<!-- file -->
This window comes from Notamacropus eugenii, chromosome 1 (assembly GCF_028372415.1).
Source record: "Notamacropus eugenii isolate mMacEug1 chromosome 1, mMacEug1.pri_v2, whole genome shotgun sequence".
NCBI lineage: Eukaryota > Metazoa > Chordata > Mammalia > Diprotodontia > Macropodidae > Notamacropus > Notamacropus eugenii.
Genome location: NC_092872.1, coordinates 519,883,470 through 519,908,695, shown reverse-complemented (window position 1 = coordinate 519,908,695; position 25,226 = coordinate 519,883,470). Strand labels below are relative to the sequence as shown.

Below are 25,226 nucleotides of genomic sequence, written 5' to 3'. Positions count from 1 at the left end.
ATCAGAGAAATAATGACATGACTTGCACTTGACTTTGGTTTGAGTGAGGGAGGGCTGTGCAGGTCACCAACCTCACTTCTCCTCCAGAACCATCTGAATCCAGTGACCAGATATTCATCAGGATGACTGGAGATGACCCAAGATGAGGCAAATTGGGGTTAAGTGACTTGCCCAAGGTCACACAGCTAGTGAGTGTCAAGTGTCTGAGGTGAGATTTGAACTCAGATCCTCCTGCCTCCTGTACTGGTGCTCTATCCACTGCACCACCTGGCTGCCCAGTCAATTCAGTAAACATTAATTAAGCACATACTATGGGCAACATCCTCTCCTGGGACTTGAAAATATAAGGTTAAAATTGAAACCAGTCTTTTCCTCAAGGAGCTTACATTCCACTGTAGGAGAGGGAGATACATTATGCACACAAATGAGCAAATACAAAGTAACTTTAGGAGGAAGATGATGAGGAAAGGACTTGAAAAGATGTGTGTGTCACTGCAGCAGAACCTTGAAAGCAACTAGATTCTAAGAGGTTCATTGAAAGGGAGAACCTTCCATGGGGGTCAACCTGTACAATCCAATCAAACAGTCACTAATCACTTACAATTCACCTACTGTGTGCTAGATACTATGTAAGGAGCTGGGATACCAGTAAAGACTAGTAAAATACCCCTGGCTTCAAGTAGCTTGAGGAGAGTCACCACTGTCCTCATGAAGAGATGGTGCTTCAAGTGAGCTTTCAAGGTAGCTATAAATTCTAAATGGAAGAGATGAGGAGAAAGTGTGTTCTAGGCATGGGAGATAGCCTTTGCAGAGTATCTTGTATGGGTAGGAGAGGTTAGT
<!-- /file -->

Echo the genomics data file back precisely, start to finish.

This window comes from Notamacropus eugenii, chromosome 1 (assembly GCF_028372415.1).
Source record: "Notamacropus eugenii isolate mMacEug1 chromosome 1, mMacEug1.pri_v2, whole genome shotgun sequence".
NCBI lineage: Eukaryota > Metazoa > Chordata > Mammalia > Diprotodontia > Macropodidae > Notamacropus > Notamacropus eugenii.
Genome location: NC_092872.1, coordinates 519,883,470 through 519,908,695, shown reverse-complemented (window position 1 = coordinate 519,908,695; position 25,226 = coordinate 519,883,470). Strand labels below are relative to the sequence as shown.

Below are 25,226 nucleotides of genomic sequence, written 5' to 3'. Positions count from 1 at the left end.
ATCAGAGAAATAATGACATGACTTGCACTTGACTTTGGTTTGAGTGAGGGAGGGCTGTGCAGGTCACCAACCTCACTTCTCCTCCAGAACCATCTGAATCCAGTGACCAGATATTCATCAGGATGACTGGAGATGACCCAAGATGAGGCAAATTGGGGTTAAGTGACTTGCCCAAGGTCACACAGCTAGTGAGTGTCAAGTGTCTGAGGTGAGATTTGAACTCAGATCCTCCTGCCTCCTGTACTGGTGCTCTATCCACTGCACCACCTGGCTGCCCAGTCAATTCAGTAAACATTAATTAAGCACATACTATGGGCAACATCCTCTCCTGGGACTTGAAAATATAAGGTTAAAATTGAAACCAGTCTTTTCCTCAAGGAGCTTACATTCCACTGTAGGAGAGGGAGATACATTATGCACACAAATGAGCAAATACAAAGTAACTTTAGGAGGAAGATGATGAGGAAAGGACTTGAAAAGATGTGTGTGTCACTGCAGCAGAACCTTGAAAGCAACTAGATTCTAAGAGGTTCATTGAAAGGGAGAACCTTCCATGGGGGTCAACCTGTACAATCCAATCAAACAGTCACTAATCACTTACAATTCACCTACTGTGTGCTAGATACTATGTAAGGAGCTGGGATACCAGTAAAGACTAGTAAAATACCCCTGGCTTCAAGTAGCTTGAGGAGAGTCACCACTGTCCTCATGAAGAGATGGTGCTTCAAGTGAGCTTTCAAGGTAGCTATAAATTCTAAATGGAAGAGATGAGGAGAAAGTGTGTTCTAGGCATGGGAGATAGCCTTTGCAGAGTATCTTGTATGGGTAGGAGAGGTTAGT